On the smartphone, more than on the Internet, users can define their goals without having translated meaning (“I want Sicilian pizza!”) into the garble of syntactic approximations. This is, after all, the goal of ontology engineers. And they delivered. Communication is a theme of semantics; syntax refers to representation. Pragmatics integrates expression, representation, and communication and results in knowledge. Indeed, meaning—what we do is the result of seeking meaning in our activity— is the domain in which computation—most certainly not in algorithmic form—will eventually mature. At that time, we will no longer deal with devices, but with cognitive energy as a resource (similar to the electric energy—the Mark Weiser metaphor from 1993—The world is not a desktop—discussed in (Nadin 1997)). Designing Agency, as Lockton suggested—involving Veronica Ranner, Gyorgyi Galik, Delfina Fantini van Ditmar, and Laura Ferrarello in his argument (Lockton 2015)—sounds good, but is more suggestive of what computation might one day become than directional. In reality, through devices accepting a rich variety of sensor input, the user becomes part of a hybrid human-machine entity: human intelligence and the facility to process data as the situation (context) requires. Sometime huge amounts of information (such as in financial analysis), other times small amounts of information, but significant. And most of the time very fast processes. The semiotics of such hybrid entities is a challenge that transcends technical feasibility. However, semiotics becomes relevant only if the perspective is pragmatic: Why do we enter into interaction with a computer? Based on this assessment, we can define the semantics of HCI and design based on a syntax that allows for a clear “language” of interactions.
The task of semiotic engineering in respect to the smartphone—a step in the direction of ubiquitous computing—goes beyond what semiotics, in the sense it is practiced today, can actually provide. Users do not want “computerese,” i.e., complicated operations and a lot of memorized commands, between them and the service they need. Here is where semiotics can be of immediate help. There is no doubt that the sign-based semiotics documented above could be a powerful analytical tool, but it will not help in doing away with the “in-between,” (i.e. buttons, commands, monitors, etc.) of users and machines. Not very much semiotic competence is needed to take note of the fact that smartphones are the success story of a technology to which semiotics contributed close to nothing—Nokia was impatient when it got rid of its semiotics experts. Most of the time, the iconic interface of the desktop expanded into this new world of interactions. Nevertheless, the failure of semiotics in respect to the design of the smartphone is actually its opportunity.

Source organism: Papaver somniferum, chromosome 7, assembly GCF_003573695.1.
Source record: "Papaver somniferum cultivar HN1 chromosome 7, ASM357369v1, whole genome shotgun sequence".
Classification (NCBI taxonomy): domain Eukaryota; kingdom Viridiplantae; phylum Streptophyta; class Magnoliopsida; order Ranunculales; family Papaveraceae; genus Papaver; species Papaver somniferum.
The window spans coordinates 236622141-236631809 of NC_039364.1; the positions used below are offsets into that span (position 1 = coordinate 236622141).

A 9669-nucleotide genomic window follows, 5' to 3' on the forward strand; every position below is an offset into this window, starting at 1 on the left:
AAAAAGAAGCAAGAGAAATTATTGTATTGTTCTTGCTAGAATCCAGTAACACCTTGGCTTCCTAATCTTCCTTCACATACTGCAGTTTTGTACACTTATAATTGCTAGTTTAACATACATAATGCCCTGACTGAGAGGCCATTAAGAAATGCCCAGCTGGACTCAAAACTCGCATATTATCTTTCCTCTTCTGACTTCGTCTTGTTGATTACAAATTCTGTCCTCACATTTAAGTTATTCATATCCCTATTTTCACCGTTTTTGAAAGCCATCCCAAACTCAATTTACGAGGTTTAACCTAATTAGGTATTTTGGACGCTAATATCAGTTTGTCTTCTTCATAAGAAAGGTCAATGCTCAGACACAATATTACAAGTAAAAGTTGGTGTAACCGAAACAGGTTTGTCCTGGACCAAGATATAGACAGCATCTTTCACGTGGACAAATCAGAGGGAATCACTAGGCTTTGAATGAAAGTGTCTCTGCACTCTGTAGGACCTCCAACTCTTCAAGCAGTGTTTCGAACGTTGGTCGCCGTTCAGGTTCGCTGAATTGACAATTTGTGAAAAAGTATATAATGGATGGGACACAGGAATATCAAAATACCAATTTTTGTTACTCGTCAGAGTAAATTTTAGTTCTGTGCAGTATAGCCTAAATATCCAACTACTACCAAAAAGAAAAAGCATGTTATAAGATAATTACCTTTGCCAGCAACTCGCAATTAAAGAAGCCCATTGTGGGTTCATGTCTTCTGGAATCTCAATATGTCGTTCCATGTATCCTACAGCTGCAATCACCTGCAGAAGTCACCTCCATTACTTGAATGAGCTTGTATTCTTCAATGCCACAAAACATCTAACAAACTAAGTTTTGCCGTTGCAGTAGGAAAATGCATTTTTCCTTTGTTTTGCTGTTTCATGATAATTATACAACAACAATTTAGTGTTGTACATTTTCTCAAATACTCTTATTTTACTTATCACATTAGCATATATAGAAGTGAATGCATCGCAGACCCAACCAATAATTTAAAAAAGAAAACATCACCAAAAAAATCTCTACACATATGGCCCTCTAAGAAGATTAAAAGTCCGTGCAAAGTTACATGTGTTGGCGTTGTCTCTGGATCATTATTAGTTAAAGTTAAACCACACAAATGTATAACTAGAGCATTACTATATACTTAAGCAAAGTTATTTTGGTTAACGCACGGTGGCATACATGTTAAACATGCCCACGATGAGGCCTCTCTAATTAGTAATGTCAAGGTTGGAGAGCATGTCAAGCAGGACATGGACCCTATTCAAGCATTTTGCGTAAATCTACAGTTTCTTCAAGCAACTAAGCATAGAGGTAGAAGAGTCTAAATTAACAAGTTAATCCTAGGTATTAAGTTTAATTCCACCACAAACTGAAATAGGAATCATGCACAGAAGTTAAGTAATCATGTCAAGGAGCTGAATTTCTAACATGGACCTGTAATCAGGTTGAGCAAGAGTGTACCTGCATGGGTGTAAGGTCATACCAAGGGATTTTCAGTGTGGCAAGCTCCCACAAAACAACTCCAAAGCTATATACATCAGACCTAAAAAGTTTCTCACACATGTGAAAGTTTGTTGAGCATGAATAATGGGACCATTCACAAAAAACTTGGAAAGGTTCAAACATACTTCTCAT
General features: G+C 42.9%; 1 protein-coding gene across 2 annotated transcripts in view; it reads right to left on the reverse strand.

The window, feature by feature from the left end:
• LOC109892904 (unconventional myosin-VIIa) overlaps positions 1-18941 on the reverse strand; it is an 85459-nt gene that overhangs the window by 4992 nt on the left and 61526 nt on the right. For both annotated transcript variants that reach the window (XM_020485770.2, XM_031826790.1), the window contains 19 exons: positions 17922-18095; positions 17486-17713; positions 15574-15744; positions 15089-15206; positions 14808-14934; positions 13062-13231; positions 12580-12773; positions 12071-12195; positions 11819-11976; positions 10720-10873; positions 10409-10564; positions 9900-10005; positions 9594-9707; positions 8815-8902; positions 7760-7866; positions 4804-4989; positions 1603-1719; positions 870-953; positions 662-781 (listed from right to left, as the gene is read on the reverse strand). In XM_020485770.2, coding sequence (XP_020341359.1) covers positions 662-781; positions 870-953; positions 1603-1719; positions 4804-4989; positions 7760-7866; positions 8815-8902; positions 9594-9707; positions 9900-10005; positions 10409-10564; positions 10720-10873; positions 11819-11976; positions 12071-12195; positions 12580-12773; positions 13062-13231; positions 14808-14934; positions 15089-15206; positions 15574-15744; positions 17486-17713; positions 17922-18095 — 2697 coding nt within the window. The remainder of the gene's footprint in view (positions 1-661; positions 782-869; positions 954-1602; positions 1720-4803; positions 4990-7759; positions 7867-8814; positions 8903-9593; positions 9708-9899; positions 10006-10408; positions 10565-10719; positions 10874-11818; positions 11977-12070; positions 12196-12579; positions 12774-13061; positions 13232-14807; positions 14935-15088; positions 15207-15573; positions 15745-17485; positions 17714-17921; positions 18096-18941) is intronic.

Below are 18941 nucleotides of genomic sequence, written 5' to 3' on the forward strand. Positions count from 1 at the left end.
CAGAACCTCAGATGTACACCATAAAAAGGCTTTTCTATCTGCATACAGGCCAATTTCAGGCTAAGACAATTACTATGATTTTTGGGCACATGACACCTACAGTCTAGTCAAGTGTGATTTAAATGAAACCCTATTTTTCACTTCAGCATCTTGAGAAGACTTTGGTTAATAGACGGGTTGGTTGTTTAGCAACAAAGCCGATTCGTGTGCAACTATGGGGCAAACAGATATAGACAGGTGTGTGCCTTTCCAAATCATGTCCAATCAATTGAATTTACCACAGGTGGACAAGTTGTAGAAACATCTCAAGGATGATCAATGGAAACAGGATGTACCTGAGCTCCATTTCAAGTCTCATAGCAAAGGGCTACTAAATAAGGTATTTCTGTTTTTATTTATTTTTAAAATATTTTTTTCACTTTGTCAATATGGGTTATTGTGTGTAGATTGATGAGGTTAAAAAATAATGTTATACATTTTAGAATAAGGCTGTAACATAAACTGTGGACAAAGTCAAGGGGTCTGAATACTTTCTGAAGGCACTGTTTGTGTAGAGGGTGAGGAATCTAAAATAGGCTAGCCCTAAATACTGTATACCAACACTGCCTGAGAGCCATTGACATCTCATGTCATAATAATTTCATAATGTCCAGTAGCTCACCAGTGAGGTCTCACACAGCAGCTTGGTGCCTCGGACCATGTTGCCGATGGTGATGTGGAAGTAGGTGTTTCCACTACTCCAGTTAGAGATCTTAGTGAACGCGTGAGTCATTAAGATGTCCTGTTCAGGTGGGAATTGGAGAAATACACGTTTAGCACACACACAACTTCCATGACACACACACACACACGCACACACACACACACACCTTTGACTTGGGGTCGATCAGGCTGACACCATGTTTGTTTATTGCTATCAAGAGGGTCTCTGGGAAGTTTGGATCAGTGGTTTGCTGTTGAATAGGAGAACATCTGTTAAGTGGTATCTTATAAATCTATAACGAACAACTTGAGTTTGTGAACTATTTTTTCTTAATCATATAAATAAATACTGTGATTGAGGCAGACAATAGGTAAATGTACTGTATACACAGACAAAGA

In order to remain viable, semiotics must remain focused on meaning—which in the end is the reason why devices such as smartphones are used. They enable human activities not possible without them. Just think about a real-time navigation system, about social interaction, about new forms of monitoring health, finances, etc.; about staying connected to the world in whatever form one might wish; about a very rich assortment of peer-to-peer transactions. Traditional business models compete with real-time shared services. New efficiencies are facilitated through the smartphone. They help in overcoming handicaps, as well as in the effort to augment interaction. With smartphones, even relying on ontology engineering (covering for semiotics), the syntactic level of computation was transcended. The interconnected smartphone is a medium for richer forms of pragmatic expression, for human self-constitution through activities never before possible. The future hybrid entity—the human-interactive computer—uniting the living and data processing, is pragmatically relevant and becomes necessary on account of its pragmatic dimension.